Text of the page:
"[S]he is a foreigner, who lives outside of the known world or comes to a city from outside; each time she enters a city where she dwells, she comes from a distant place, and when she leaves the city, she again goes to a distant place" (38).
The juxtaposition of self and other serves as the theoretical background against which Johnston contrasts the twelve essays of this collection.
In part one, entitled "Mythic Representations," the first four essays trace the possible origins and developments of Medea as mythological figure.
As a mother who lost her children because of Hera's refusal to protect them and help nurture them to maturity, Corinthian Medea originally emblematized the results of Hera's neglect and/or anger (64).
According to Johnston, this loss would have caused Medea to become a reproductive demon that killed other mothers' children.
According to Johnston, "Medea was represented by the Greeks as a complex figure, fraught with conflicting desires and exhibiting an extraordinary range of behavior" (6).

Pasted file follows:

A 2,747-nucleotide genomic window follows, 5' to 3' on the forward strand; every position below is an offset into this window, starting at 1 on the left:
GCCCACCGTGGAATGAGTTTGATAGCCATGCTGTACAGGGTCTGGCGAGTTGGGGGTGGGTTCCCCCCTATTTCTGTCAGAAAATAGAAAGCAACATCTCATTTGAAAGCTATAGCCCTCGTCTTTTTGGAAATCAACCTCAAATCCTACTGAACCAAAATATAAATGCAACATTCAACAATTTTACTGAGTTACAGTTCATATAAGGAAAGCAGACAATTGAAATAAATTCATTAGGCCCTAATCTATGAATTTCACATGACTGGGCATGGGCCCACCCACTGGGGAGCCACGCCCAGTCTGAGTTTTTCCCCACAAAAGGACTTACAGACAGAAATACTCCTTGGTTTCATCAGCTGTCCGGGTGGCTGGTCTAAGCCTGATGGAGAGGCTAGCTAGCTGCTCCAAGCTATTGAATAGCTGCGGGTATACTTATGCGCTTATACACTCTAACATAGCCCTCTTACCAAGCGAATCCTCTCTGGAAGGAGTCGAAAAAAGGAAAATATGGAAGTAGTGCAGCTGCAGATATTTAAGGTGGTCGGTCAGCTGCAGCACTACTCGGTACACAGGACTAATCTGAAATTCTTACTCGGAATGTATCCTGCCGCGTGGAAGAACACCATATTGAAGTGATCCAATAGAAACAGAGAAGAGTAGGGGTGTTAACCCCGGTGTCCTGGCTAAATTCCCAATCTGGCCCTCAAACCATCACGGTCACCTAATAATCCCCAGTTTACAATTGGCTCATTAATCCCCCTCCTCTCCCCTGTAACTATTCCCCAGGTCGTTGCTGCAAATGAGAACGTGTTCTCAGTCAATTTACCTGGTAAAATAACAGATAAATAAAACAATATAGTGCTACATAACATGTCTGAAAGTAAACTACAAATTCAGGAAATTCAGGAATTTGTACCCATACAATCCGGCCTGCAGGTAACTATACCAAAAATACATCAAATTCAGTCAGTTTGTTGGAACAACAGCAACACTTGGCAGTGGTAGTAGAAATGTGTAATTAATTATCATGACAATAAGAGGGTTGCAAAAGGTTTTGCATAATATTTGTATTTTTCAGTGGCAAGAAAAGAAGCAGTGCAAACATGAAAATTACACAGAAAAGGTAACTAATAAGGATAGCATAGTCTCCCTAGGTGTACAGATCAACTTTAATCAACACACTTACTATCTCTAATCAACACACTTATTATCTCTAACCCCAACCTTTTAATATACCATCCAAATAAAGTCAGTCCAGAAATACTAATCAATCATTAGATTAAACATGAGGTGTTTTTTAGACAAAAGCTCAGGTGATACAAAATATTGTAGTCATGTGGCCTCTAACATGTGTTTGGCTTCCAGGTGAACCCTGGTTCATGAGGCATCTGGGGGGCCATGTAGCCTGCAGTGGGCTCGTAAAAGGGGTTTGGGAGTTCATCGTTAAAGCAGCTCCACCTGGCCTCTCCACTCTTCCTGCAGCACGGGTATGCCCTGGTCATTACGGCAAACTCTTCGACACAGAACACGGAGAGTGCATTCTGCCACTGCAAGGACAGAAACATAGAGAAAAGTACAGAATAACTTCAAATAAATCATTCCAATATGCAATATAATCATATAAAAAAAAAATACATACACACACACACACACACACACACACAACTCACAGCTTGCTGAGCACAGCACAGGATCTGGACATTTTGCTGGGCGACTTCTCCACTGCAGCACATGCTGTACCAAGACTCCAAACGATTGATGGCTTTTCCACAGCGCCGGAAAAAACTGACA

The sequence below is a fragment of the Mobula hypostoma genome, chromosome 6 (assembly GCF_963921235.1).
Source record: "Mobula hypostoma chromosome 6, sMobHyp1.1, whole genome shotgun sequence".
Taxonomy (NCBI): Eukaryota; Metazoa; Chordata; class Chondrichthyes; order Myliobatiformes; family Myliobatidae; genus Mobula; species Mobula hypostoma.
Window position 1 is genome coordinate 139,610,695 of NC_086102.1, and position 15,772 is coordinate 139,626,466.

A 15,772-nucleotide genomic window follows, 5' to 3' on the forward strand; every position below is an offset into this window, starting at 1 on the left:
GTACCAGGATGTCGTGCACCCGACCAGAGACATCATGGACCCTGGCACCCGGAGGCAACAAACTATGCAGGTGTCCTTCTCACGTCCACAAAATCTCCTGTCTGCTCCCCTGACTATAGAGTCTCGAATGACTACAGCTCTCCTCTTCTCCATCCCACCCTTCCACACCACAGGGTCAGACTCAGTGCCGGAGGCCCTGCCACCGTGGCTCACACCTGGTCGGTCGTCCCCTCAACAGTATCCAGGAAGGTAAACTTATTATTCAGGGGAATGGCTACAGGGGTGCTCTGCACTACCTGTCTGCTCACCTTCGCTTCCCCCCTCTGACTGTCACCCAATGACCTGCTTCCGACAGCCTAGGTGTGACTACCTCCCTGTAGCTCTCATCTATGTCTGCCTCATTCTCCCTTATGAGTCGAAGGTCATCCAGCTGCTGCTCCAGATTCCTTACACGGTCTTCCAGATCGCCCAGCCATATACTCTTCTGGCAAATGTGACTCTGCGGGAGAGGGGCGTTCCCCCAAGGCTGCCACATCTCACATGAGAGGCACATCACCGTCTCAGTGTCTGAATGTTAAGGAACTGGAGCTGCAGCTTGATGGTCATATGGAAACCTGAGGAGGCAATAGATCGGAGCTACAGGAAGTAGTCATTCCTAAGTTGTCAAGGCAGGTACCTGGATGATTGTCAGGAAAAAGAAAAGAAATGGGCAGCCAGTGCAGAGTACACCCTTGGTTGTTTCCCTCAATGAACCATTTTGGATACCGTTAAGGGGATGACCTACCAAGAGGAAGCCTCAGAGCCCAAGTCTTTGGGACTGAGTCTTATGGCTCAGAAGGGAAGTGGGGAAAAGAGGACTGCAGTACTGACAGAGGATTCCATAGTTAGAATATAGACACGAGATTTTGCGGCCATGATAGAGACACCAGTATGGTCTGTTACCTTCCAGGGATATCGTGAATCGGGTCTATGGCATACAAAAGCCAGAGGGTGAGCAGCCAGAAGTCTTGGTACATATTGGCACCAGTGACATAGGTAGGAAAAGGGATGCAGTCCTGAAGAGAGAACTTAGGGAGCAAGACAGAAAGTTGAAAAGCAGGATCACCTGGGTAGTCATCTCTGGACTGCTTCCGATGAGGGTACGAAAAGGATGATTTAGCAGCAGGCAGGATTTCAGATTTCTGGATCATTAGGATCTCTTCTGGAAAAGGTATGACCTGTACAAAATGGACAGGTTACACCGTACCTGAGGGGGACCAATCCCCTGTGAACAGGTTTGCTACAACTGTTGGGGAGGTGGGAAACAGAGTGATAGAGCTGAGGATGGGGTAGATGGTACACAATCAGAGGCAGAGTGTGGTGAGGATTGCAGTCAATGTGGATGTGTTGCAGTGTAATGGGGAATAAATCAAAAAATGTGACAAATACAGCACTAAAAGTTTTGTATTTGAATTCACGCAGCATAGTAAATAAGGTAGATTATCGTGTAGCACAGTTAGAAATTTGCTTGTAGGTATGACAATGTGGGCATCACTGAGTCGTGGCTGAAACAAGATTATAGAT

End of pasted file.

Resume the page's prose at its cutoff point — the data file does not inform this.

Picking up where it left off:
After sketching Medea's mythic history from antiquity to the twentieth century and her reception in literary and art history, Johnston explores how Medea's complexity continues to challenge our imaginations, confront our deepest feelings, and make us realize "that behind the delicate order we have sought to impose upon our world lurks chaos" (17). Throughout the years, the audience vividly observes various social views as expressed by the playwrights. Similar to other playwrights, Euripides uses the theater as a channel to express his social views to other Greeks.Euripides ' play Medea functions as a social commentary to convince the Greeks that their view on the demeaning social status of women is flawed.As James Clauss reminds us in the preface, this excellent collection of twelve essays on Medea grew out of a panel organized by Sarah Johnston for the 1991 meeting of the American Philological Association in Chicago.An excellent introduction by Sarah Johnston outlines the scope of this collection and provides a superb and concise summary of the twelve essays on Medea.Nonetheless, I expect the present volume to become a standard textbook and an obvious starting point for any students of the Medea figure.A brief survey of the twelve essays will demonstrate the scope and the quality of this project.With foundations in antiquity centering primarily on male founders, the traditional roles for heroines in myth include "that of the eponymous nymph, who brings to life the metaphor of woman-as-landscape" (72), "that of the dynastic heroine, mother of a founder or of a line of local rulers" (73), and that of "the missing girl ... Often foundations are associated with a mother's heroic child, leaving little more than a footnote for heroines.Although some foundation stories portray Medea in these traditional roles, other appearances "form a striking exception when seen against this backdrop....The fourth and final part, "Beyond the Euripidean Stage," features the influence of Euripides' Medea on ancient vase painting and the modern stage.The editors should also be commended for compiling a very useful and extensive bibliography of almost all works cited in the papers, an index locorum, and a general index.